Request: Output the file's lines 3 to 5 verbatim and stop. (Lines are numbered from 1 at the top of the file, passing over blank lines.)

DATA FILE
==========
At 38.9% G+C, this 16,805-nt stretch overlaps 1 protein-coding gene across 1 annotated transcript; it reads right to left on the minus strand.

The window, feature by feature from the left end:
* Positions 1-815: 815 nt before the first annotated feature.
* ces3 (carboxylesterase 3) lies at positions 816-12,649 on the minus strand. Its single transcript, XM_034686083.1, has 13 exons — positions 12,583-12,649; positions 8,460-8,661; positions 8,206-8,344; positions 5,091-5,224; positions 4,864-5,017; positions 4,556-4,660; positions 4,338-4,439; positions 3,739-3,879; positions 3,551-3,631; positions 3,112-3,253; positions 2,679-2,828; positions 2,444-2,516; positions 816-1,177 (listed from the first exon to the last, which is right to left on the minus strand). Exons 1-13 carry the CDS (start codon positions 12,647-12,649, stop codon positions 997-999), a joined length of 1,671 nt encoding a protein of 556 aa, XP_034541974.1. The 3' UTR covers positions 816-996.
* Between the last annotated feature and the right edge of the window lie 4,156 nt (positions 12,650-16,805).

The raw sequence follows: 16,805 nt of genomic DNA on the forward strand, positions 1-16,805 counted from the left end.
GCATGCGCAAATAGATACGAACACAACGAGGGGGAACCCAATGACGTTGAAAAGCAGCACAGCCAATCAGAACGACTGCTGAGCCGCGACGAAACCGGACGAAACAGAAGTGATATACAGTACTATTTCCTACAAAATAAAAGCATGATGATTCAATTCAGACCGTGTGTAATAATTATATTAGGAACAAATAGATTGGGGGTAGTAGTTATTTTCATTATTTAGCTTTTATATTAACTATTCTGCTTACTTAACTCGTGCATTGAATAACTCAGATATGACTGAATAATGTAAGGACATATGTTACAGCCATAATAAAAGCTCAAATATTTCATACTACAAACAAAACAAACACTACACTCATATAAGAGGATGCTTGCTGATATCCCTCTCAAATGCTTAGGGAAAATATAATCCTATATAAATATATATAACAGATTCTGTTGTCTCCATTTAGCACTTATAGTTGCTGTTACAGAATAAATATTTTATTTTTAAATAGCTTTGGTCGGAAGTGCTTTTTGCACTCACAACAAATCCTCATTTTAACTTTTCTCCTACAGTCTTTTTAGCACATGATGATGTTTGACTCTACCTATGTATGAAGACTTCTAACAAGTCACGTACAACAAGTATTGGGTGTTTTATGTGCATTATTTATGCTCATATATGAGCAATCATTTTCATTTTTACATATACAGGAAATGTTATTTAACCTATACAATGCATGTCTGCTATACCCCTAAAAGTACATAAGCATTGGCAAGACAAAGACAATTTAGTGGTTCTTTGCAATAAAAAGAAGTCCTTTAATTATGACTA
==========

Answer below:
* Positions 1-815: 815 nt before the first annotated feature.
* ces3 (carboxylesterase 3) lies at positions 816-12,649 on the minus strand. Its single transcript, XM_034686083.1, has 13 exons — positions 12,583-12,649; positions 8,460-8,661; positions 8,206-8,344; positions 5,091-5,224; positions 4,864-5,017; positions 4,556-4,660; positions 4,338-4,439; positions 3,739-3,879; positions 3,551-3,631; positions 3,112-3,253; positions 2,679-2,828; positions 2,444-2,516; positions 816-1,177 (listed from the first exon to the last, which is right to left on the minus strand). Exons 1-13 carry the CDS (start codon positions 12,647-12,649, stop codon positions 997-999), a joined length of 1,671 nt encoding a protein of 556 aa, XP_034541974.1. The 3' UTR covers positions 816-996.
* Between the last annotated feature and the right edge of the window lie 4,156 nt (positions 12,650-16,805).